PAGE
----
protecting the bay against rising seas means amending old approaches

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After four years of research, the Bay Conservation and Development Commission made an informed and unanimous vote to amend 50-year-old anti-fill legislation from the 1969 Bay Plan. New ecological approaches and research show that filling can actually provide substantial benefits that facilitate sea level rise adaptation of bay habitats that are increasingly vulnerable to drowning and erosion caused by climate change. Recent state projections calculated by the California Ocean Protection Council on the bay’s rising tides suggest an increasing range from 12 to 80 inches by 2100, with the pace picking up after 2050.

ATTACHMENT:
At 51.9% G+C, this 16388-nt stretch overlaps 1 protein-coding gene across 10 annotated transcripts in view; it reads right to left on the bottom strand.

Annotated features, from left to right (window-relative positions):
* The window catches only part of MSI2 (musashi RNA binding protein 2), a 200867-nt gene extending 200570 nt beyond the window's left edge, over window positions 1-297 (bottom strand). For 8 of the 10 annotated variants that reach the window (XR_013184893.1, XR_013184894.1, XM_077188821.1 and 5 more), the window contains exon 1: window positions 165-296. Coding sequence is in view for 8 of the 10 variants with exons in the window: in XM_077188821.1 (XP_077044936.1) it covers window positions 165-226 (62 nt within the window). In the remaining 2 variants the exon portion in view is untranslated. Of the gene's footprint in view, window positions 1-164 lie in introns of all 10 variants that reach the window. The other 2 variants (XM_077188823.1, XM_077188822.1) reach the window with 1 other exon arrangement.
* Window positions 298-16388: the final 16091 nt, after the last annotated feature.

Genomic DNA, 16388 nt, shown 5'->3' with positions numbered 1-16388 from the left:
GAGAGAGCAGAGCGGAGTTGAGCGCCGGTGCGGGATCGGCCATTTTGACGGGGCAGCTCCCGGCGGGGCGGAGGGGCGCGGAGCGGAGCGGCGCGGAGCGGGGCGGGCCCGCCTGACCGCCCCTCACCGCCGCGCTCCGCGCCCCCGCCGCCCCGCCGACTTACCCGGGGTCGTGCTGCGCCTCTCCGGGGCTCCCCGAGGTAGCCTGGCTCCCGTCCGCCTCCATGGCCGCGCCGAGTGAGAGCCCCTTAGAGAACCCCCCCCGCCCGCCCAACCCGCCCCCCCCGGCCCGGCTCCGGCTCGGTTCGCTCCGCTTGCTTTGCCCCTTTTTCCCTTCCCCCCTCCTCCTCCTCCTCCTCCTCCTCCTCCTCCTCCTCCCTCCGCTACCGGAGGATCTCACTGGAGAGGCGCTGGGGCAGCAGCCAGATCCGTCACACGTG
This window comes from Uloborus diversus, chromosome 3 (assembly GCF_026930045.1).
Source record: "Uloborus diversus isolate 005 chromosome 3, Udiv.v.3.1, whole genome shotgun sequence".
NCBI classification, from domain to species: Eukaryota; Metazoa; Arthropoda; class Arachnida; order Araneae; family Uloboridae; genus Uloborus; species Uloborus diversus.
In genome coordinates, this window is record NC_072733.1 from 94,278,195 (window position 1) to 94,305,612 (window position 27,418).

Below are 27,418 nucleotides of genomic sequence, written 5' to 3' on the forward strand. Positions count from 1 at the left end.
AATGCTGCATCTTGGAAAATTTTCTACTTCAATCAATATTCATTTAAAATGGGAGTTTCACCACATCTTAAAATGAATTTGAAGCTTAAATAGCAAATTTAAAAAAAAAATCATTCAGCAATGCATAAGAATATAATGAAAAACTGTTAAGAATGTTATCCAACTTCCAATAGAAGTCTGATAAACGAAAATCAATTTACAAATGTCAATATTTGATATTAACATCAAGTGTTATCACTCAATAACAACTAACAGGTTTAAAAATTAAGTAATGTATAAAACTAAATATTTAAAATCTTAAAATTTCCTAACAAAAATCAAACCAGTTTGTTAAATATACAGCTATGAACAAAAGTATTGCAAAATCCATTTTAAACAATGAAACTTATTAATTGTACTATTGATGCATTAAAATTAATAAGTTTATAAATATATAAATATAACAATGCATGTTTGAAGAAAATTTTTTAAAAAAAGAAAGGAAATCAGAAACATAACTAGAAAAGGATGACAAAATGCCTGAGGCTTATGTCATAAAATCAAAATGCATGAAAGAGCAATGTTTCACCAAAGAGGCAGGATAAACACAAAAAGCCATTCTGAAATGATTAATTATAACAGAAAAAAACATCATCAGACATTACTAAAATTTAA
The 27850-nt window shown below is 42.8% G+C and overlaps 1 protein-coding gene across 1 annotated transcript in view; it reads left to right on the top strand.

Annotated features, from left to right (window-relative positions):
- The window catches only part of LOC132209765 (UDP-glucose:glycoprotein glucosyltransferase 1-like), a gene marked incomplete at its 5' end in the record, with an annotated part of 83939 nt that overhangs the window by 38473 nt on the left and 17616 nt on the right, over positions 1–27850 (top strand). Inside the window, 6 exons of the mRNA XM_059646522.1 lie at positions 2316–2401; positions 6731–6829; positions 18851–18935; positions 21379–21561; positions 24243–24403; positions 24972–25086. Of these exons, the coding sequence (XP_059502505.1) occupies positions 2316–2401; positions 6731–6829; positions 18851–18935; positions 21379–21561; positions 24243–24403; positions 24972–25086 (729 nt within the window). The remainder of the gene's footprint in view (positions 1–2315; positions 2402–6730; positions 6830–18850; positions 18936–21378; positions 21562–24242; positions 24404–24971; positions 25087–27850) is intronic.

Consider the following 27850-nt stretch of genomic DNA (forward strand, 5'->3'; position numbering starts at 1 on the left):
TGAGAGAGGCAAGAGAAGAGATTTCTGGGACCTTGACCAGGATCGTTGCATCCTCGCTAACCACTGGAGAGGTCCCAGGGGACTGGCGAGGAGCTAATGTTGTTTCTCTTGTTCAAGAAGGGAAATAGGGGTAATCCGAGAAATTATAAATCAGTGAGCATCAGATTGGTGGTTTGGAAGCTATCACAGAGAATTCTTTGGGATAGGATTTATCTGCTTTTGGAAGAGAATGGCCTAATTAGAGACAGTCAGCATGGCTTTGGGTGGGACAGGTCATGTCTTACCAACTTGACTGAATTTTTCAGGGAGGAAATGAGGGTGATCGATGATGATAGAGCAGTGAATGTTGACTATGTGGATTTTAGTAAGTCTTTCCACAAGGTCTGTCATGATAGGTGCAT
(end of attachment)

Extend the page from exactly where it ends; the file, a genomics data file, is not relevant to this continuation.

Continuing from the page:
This proactive policy change advances that fill or dredged material can be permitted for different kinds of habitat restoration projects around the bay. Creating wetlands along the bay can absorb tidal energy and reduce flood risks from sea level rise; however, they need time to establish and modern fill strategies can facilitate that development. In recent years, the Council co-chaired successful Regional Measure AA campaign which will raise $500 million over 20 years for wetland restoration and flood protection projects. This year, the Council helped establish a new permit streamlining system known as the Bay Restoration Regulatory Integration Team, which will shorten the length of time to obtain restoration permits from years to months. To engage with the Council’s Committee on Water & Climate Resilience, please contact Policy Manager Amari Cowan>>

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